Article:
The toymaker is recalling more dangerous toys made in China. Its troubles may be a warning sign for other multinationals
Elmo, Barbie, Big Bird, and Dora. They are some of the most familiar and best-loved children's characters. Now they're caught up in the global debate about the safety of Chinese-made products.
Mattel (MAT), the world's largest toymaker, announced on Aug. 14 an expanded product recall, involving vehicles based on the hit movie Cars that had lead paint on them, as well as Barbie, Polly Pocket, and Batman toys that had small, powerful magnets that could harm children if swallowed. The move follows the Aug. 2 announcement of a similar recall of Fisher-Price toys with lead paint.
Policing Subcontractors Is Hard
Chinese-made products have come under increasing fire in recent months, as recalls have been announced in everything from dog food to tires (see BusinessWeek.com, 7/23/07, "Broken China"). In July, the former head of China's food and drug administration was executed for taking bribes from an antibiotics manufacturer that lead to the deaths of consumers. On Aug. 13 news reports surfaced that the head of the company that made the lead-contaminated Fisher-Price toys had committed suicide at his plant over the weekend.
But Mattel is not just another company suffering because it uses low-cost Chinese suppliers. The company goes to great lengths to try to ensure that the companies it does business with operate properly and ethically, even subjecting them to outside audits. Mattel's recalls illustrate how difficult it is for a multinational company, despite its best efforts, to keep tabs on all sorts of suppliers around the globe. The company has had at least 15 product recalls in the past five years, from jewelry at its American Girl doll business that contained lead to a Batmobile with dangerously pointy tail wings.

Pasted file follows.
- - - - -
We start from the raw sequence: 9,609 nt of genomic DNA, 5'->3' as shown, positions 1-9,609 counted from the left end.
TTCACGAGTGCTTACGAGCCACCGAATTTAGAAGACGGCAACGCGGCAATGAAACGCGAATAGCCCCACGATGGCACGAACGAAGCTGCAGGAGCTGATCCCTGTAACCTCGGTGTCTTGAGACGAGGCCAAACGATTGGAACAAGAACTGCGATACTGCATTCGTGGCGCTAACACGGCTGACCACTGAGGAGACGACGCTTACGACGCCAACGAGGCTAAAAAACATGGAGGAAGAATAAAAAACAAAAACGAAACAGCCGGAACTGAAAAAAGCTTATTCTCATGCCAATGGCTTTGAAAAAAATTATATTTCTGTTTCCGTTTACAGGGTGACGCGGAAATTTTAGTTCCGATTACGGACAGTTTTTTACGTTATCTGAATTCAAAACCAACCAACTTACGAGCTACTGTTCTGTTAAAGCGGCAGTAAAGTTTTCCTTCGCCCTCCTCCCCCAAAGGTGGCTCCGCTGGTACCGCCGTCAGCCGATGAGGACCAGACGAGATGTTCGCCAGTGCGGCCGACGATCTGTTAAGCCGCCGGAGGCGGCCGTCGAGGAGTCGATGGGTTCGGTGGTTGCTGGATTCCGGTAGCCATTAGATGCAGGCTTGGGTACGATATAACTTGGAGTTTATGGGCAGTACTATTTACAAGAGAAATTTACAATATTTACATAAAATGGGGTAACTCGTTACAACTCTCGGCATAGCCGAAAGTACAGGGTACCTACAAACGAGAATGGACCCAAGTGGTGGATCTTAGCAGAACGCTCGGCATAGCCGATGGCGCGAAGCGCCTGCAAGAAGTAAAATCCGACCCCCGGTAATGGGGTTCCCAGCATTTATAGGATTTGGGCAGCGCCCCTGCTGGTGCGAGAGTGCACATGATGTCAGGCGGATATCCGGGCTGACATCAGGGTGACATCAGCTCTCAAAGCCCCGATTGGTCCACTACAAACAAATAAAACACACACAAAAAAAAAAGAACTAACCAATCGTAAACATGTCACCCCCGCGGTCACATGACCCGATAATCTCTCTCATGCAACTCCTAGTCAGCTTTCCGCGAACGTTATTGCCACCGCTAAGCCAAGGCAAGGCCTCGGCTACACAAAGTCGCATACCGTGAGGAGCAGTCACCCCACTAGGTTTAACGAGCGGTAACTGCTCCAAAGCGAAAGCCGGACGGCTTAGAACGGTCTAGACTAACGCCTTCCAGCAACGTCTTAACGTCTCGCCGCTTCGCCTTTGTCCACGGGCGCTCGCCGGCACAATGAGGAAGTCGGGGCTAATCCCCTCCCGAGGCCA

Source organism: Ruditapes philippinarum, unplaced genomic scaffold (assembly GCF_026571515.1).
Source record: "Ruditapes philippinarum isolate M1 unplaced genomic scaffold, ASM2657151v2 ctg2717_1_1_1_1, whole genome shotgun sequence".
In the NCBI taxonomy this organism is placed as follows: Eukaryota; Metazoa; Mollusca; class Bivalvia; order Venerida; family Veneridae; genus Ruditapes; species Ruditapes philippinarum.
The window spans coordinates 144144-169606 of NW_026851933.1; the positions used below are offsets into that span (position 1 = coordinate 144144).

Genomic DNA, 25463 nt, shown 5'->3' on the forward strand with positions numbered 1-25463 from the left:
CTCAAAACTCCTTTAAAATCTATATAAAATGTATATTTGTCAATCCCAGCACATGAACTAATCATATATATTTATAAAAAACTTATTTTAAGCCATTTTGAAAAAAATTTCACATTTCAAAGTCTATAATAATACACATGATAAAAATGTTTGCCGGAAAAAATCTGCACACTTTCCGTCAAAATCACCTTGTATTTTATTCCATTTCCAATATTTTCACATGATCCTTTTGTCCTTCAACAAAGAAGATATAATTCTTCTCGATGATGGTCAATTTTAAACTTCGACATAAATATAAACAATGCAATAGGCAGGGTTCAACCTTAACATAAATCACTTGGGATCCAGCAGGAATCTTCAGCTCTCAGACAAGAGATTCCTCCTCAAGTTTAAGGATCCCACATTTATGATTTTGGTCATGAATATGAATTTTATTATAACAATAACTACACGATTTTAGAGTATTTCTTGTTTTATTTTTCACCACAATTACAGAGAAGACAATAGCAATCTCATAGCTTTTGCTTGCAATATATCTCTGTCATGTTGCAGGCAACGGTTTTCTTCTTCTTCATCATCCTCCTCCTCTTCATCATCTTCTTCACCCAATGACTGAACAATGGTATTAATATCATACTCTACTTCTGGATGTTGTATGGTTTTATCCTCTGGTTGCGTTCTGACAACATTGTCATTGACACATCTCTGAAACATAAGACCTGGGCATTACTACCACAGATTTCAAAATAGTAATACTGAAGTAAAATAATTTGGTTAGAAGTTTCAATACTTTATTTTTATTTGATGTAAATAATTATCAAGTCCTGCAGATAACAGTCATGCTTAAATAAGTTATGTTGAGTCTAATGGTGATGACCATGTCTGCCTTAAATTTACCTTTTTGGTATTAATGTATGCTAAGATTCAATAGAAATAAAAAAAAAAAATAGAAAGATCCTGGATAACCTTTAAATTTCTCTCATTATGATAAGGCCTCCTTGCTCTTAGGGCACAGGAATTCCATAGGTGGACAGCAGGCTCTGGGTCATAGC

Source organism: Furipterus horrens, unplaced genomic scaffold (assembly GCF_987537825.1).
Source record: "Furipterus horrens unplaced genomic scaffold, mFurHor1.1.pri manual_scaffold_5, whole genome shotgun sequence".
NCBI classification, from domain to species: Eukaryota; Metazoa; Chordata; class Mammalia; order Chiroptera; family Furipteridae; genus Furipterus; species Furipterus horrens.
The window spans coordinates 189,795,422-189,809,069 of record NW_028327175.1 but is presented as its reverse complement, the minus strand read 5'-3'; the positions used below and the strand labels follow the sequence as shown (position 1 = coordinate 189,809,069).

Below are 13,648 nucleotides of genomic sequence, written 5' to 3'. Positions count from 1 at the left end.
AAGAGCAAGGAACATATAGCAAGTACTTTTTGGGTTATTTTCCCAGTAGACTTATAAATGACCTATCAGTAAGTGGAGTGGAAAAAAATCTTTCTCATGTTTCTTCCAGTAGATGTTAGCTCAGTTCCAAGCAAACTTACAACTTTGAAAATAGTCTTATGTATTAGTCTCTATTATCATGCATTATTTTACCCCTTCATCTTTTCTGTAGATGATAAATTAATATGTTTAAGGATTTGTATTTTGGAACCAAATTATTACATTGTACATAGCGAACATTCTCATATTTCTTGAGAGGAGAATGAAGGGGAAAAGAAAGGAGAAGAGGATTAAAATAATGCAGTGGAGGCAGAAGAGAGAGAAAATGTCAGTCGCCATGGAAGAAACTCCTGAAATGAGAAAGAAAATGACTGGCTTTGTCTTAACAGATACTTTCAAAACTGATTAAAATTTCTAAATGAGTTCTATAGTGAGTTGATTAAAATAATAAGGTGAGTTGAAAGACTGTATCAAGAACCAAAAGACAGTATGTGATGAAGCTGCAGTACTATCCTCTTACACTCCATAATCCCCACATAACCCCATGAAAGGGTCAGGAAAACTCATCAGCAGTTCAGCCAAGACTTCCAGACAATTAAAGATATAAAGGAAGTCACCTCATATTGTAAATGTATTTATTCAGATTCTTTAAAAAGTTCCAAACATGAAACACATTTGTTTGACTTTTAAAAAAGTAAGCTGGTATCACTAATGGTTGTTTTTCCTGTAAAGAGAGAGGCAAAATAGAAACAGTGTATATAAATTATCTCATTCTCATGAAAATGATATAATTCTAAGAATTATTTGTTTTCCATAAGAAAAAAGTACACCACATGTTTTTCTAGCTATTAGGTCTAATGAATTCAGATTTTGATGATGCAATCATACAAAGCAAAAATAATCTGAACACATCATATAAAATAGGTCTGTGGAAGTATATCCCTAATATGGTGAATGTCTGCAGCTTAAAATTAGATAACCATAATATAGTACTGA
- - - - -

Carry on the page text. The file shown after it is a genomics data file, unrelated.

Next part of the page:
For the latest recall, Mattel took out ads in national newspapers such as the The New York Times to reassure parents that it was doing everything it could to keep children safe. A new Web site, www.mattel.com/safety, features a video of Chief Executive Robert Eckert in what looks like a tiny Etch A Sketch screen explaining the recall. "As a parent of four children myself I know that nothing is more important than the safety of our children," he says in the video. "I want to ensure that every parent hears about these issues and returns these products to us. I can't change what's happened in the past, but I can change how we work in the future."
A Promise of Renewed Scrutiny
In a press teleconference on Aug. 14, Eckert and Jim Walter, Mattel's senior vice-president for worldwide quality assurance, announced a number of steps they were taking to prevent further recalls. Mattel said the lead paint on the latest products resulted from malfeasance in the company's supply chain. Mattel's main supplier of the Cars products, Early Light Industrial, had subcontracted out the painting to another company, Hong Li Da. While the subcontractor was supposed to use paint supplied by Early Light, it instead used paint that contained potentially poisonous lead. "Early Light, the vendor, is every much a victim as Mattel is," Eckert said. "The subcontractor chose to violate the rules."